Is Your Dog’s Heartworm Testing Up to Date
With the coming of the spring and summer seasons comes an influx of mosquitoes. Mosquitoes are one of the most dangerous vectors of disease and carry some of the most dangerous zoonosis, including heartworm disease. Because of this, it is critical to maintain your dog’s heartworm testing each year and keep them on a monthly preventive.
East Sacramento Veterinary Center wants to give you an overview of heartworm disease in pets so you know why screening is an essential tool in detecting this serious parasitic disease.
Heartworm Disease in Dogs
Heartworm is a parasite that gets into the animal host through the bite of an infected mosquito. These tiny heartworms, or microfilariae, travel through the bloodstream where they develop in the heart and lungs. Over time, these microfilariae develop into adult heartworms, typically within 6 months, where they can grow to a length of 12-14 inches.
Heartworm disease is a potentially fatal disease that affects dogs, cats, and ferrets. The disease is more often seen in dogs, however. Heartworm causes lasting damage to the heart and lungs and is difficult and costly to treat when factoring in costs for medications, veterinary visits to stabilize the symptoms, and, in extreme cases surgery.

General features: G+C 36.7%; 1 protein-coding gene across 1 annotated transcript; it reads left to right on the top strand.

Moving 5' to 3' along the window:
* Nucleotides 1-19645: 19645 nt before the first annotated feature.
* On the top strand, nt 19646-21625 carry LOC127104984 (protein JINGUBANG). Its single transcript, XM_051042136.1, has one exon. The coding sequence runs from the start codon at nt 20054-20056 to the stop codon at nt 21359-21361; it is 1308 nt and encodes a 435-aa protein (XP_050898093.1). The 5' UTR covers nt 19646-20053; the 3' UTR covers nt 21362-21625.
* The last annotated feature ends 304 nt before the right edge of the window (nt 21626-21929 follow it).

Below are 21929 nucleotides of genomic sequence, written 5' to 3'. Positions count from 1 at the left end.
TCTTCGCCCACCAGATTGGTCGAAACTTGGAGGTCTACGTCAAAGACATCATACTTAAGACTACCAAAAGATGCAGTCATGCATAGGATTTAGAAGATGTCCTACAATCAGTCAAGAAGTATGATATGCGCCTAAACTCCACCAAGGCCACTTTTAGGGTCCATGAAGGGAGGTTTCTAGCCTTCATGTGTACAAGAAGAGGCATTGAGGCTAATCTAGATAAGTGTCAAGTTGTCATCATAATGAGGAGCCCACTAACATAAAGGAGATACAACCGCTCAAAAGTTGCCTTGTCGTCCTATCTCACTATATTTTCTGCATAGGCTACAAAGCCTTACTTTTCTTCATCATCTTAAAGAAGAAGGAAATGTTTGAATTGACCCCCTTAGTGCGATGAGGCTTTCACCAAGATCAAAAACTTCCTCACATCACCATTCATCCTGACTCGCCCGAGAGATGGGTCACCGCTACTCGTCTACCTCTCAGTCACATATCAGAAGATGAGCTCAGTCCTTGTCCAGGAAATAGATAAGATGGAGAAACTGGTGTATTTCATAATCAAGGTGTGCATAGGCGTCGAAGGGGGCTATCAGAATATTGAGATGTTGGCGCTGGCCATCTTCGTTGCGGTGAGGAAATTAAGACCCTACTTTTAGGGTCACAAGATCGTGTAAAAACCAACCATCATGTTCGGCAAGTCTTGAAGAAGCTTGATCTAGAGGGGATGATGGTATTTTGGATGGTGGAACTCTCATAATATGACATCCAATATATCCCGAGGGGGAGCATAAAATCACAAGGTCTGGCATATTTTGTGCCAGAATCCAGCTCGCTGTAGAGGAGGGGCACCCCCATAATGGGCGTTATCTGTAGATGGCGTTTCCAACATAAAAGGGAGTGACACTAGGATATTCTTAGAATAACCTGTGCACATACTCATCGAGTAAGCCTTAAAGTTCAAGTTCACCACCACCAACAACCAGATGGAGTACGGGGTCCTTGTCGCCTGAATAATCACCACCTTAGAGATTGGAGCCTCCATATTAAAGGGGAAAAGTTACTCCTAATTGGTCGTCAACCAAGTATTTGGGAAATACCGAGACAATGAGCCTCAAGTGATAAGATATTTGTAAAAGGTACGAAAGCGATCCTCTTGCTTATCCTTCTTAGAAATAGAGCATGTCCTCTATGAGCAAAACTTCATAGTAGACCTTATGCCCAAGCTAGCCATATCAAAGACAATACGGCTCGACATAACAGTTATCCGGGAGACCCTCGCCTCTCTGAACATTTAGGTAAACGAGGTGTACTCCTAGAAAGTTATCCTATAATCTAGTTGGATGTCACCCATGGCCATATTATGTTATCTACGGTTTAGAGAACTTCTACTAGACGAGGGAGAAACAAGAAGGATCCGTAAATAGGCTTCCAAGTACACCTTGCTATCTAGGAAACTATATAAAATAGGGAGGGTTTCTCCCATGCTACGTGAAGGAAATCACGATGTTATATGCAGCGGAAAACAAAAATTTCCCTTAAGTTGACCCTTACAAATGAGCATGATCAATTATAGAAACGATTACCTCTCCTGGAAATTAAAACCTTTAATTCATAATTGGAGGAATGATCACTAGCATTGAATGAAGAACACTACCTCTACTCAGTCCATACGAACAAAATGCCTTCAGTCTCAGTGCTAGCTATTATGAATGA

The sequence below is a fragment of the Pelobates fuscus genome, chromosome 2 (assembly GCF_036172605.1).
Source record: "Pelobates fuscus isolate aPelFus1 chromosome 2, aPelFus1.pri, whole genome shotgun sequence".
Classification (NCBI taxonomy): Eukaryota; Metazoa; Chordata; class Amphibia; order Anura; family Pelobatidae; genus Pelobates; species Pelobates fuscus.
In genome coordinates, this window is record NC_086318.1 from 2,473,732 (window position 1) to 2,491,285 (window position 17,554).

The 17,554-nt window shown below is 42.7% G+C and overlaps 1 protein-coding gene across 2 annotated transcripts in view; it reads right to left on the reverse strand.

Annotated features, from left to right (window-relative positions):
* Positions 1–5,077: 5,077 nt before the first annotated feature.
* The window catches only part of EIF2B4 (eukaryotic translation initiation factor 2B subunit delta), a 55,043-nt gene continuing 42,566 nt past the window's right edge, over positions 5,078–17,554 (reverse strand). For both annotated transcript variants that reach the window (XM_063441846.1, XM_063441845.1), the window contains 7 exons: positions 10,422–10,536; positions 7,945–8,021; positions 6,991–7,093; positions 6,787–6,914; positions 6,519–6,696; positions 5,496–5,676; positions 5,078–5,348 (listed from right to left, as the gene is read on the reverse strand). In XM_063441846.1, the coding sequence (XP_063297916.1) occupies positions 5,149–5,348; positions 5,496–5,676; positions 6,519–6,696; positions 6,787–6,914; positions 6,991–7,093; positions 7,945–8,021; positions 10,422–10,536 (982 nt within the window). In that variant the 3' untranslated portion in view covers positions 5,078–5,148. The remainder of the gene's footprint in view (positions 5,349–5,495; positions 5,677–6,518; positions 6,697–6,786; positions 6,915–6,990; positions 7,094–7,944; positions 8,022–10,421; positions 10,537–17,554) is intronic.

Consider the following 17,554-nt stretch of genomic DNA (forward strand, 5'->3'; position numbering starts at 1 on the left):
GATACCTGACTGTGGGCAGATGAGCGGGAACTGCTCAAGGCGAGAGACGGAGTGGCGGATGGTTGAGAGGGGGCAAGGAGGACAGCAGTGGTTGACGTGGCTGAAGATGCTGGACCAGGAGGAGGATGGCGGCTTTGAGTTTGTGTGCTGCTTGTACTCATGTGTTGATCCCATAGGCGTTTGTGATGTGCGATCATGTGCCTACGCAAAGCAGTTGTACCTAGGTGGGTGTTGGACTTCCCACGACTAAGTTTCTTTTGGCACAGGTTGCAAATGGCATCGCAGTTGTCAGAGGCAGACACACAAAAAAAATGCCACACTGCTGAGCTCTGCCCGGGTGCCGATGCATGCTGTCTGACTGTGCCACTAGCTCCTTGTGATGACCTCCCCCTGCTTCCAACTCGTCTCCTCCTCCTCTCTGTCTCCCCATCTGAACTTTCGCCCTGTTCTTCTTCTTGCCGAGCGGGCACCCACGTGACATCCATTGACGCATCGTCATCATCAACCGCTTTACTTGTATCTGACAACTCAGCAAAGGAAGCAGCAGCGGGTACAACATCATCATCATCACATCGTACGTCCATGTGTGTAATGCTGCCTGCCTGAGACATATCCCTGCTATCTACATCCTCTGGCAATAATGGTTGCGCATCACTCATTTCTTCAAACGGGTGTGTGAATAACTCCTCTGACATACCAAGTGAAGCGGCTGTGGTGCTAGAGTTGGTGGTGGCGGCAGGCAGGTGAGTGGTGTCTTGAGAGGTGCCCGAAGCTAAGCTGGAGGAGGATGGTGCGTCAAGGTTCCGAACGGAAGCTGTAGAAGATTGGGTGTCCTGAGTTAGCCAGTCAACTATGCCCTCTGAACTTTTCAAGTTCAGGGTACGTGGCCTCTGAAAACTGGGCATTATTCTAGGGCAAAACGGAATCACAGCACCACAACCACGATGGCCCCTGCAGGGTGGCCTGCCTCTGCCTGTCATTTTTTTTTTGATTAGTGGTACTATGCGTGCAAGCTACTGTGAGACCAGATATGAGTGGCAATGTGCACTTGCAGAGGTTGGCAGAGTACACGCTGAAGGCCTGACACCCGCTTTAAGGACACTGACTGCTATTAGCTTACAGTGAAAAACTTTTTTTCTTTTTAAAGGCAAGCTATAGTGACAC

Signs of heartworm in dogs include:
- Persistent cough
- Reluctance to play or exercise
- Decreased appetite
- Weight loss
- Abdominal swelling
- Labored breathing
- Pale gums
The Importance of Testing
Because of the seriousness of the disease, there are two important things you must do to prevent heartworm disease: have your dog screened annually for the disease, and keep them on a monthly heartworm preventive. More than two-thirds of all dogs are not on any parasite preventive, which significantly increases their risk for contracting preventable diseases like heartworm.
The combination of regular screening and monthly preventives helps you ensure your pets are heartworm free. To learn more about heartworm testing, heartworm prevention, or to schedule an appointment, please call us at (916) 347-5356 or request an appointment online.